Responding to Neuromancer

Throughout Neuromancer, I found myself comparing human will to the will of artificial intelligence. Case’s struggles are a human aspect of the novel; someone I could relate to among the foreign terms and characters Gibson used. He starts out as a “broken” man, seeking drugs or a way into cyberspace. Once employed by Armitage, Case was basically forced to remain clean through poison sac implants. If he did not complete his mission, his ability to continue hacking would be disabled. Case was willing to do whatever it took to continue this lifestyle.

All of the seemingly small events in the novel are orchestrated by an AI. Wintermute is only half of a whole; it yearns to be complete. This urge was programmed into it by humans, and possibly had human-like qualities because of that fact. Just as Case is motivated to continue his lifestyle, Wintermute creates elaborate schemes in order to reach its goal. One might argue that it craves its other half, just as Case craves his drugs, or the ability to jack into cyberspace.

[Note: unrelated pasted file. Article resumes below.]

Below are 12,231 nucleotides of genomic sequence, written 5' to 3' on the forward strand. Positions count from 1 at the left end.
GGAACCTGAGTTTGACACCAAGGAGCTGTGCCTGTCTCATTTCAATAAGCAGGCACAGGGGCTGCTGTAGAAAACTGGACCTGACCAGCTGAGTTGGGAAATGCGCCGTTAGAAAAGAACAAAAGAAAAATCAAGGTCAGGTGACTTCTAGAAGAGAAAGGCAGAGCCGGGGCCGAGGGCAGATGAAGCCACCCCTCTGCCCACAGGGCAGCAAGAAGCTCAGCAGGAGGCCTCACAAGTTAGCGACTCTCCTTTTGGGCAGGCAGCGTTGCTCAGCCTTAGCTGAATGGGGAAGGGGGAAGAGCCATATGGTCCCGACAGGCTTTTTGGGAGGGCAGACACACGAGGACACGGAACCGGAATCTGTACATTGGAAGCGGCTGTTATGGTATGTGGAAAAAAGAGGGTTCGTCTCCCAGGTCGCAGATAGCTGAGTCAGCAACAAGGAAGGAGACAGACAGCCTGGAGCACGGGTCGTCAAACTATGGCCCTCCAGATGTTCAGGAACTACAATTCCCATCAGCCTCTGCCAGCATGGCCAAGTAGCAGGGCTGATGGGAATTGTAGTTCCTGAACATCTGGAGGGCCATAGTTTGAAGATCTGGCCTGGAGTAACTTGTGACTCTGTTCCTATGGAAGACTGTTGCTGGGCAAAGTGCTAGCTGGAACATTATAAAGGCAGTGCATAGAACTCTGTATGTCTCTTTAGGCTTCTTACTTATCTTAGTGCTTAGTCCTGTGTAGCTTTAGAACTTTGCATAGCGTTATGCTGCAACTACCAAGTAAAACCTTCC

The need for these two beings to be complete is what was most noticeable to me about this novel. Case strives to feel whole, while the Wintermute’s mission is to become whole. Though on slightly different levels, these two characters work to serve their own interests.

The idea of machines assuming human-like characteristics is hard for me to imagine. Neuromancer encouraged me to question how something like that could be done, and what opportunities and consequences of such a concept would be. Though it has become a reality in some ways through computer programs like Siri, we have yet to create something that decides and acts on its own. Once technology reaches that point, in what ways will our society change?

Neuromancer describes a world where humans and technology collaborate in every way. Physical and metaphysical traits are not limited to humans; they overlap and are shared with/enhanced by artificial beings. Unlike the negative consequence often found in movies like Terminator, the rise of technological sentience is something that appears beneficial to us. Before this book, I hadn’t really thought about that possibility.

Leave a Reply

Your email address will not be published. Required fields are marked *